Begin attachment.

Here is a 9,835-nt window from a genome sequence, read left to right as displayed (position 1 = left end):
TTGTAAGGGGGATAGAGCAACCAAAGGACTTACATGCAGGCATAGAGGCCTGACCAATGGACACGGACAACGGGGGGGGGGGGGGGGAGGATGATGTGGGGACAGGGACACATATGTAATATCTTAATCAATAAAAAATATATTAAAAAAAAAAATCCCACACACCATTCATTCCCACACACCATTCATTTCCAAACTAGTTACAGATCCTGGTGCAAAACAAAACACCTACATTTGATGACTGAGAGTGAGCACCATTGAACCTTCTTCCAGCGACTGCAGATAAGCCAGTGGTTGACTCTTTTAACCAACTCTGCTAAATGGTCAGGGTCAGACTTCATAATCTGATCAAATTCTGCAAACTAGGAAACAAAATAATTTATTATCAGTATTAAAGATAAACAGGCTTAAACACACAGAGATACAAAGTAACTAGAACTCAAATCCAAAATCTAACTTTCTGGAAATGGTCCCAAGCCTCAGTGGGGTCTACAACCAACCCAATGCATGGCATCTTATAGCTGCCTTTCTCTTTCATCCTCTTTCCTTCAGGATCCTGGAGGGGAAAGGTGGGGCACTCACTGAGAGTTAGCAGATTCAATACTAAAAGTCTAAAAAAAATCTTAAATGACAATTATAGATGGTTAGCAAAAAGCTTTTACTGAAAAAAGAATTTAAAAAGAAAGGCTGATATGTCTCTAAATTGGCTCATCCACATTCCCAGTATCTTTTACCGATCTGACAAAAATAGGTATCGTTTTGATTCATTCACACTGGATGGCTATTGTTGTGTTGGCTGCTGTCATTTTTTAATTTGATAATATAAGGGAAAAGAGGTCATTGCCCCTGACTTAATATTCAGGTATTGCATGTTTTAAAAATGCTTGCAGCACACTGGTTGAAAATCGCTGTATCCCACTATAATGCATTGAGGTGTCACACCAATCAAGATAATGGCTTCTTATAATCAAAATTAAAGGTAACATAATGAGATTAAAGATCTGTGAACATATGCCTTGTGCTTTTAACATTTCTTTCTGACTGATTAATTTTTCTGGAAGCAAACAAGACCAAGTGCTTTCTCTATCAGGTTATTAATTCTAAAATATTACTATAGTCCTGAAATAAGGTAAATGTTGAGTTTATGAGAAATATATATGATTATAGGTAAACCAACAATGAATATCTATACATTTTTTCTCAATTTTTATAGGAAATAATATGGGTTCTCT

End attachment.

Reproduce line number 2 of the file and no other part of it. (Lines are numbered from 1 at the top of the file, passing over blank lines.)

TTGTAAGGGGGATAGAGCAACCAAAGGACTTACATGCAGGCATAGAGGCCTGACCAATGGACACGGACAACGGGGGGGGGGGGGGGGAGGATGATGTGGGGACAGGGACACATATGTAATATCTTAATCAATAAAAAATATATTAAAAAAAAAAATCCCACACACCATTCATTCCCACACACCATTCATTTCCAAACTAGTTACAGATCCTGGTGCAAAACAAAACACCTACATTTGATGACTGAGAGTGAGCACCATTGAACCTTCTTCCAGCGACTGCAGATAAGCCAGTGGTTGACTCTTTTAACCAACTCTGCTAAATGGTCAGGGTCAGACTTCATAATCTGATCAAATTCTGCAAACTAGGAAACAAAATAATTTATTATCAGTATTAAAGATAAACAGGCTTAAACACACAGAGATACAAAGTAACTAGAACTCAAATCCAAAATCTAACTTTCTGGAAATGGTCCCAAGCCTCAGTGGGGTCTACAACCAACCCAATGCATGGCATCTTATAGCTGCCTTTCTCTTTCATCCTCTTTCCTTCAGGATCCTGGAGGGGAAAGGTGGGGCACTCACTGAGAGTTAGCAGATTCAATACTAAAAGTCTAAAAAAAATCTTAAATGACAATTATAGATGGTTAGCAAAAAGCTTTTACTGAAAAAAGAATTTAAAAAGAAAGGCTGATATGTCTCTAAATTGGCTCATCCACATTCCCAGTATCTTTTACCGATCTGACAAAAATAGGTATCGTTTTGATTCATTCACACTGGATGGCTATTGTTGTGTTGGCTGCTGTCATTTTTTAATTTGATAATATAAGGGAAAAGAGGTCATTGCCCCTGACTTAATATTCAGGTATTGCATGTTTTAAAAATGCTTGCAGCACACTGGTTGAAAATCGCTGTATCCCACTATAATGCATTGAGGTGTCACACCAATCAAGATAATGGCTTCTTATAATCAAAATTAAAGGTAACATAATGAGATTAAAGATCTGTGAACATATGCCTTGTGCTTTTAACATTTCTTTCTGACTGATTAATTTTTCTGGAAGCAAACAAGACCAAGTGCTTTCTCTATCAGGTTATTAATTCTAAAATATTACTATAGTCCTGAAATAAGGTAAATGTTGAGTTTATGAGAAATATATATGATTATAGGTAAACCAACAATGAATATCTATACATTTTTTCTCAATTTTTATAGGAAATAATATGGGTTCTCT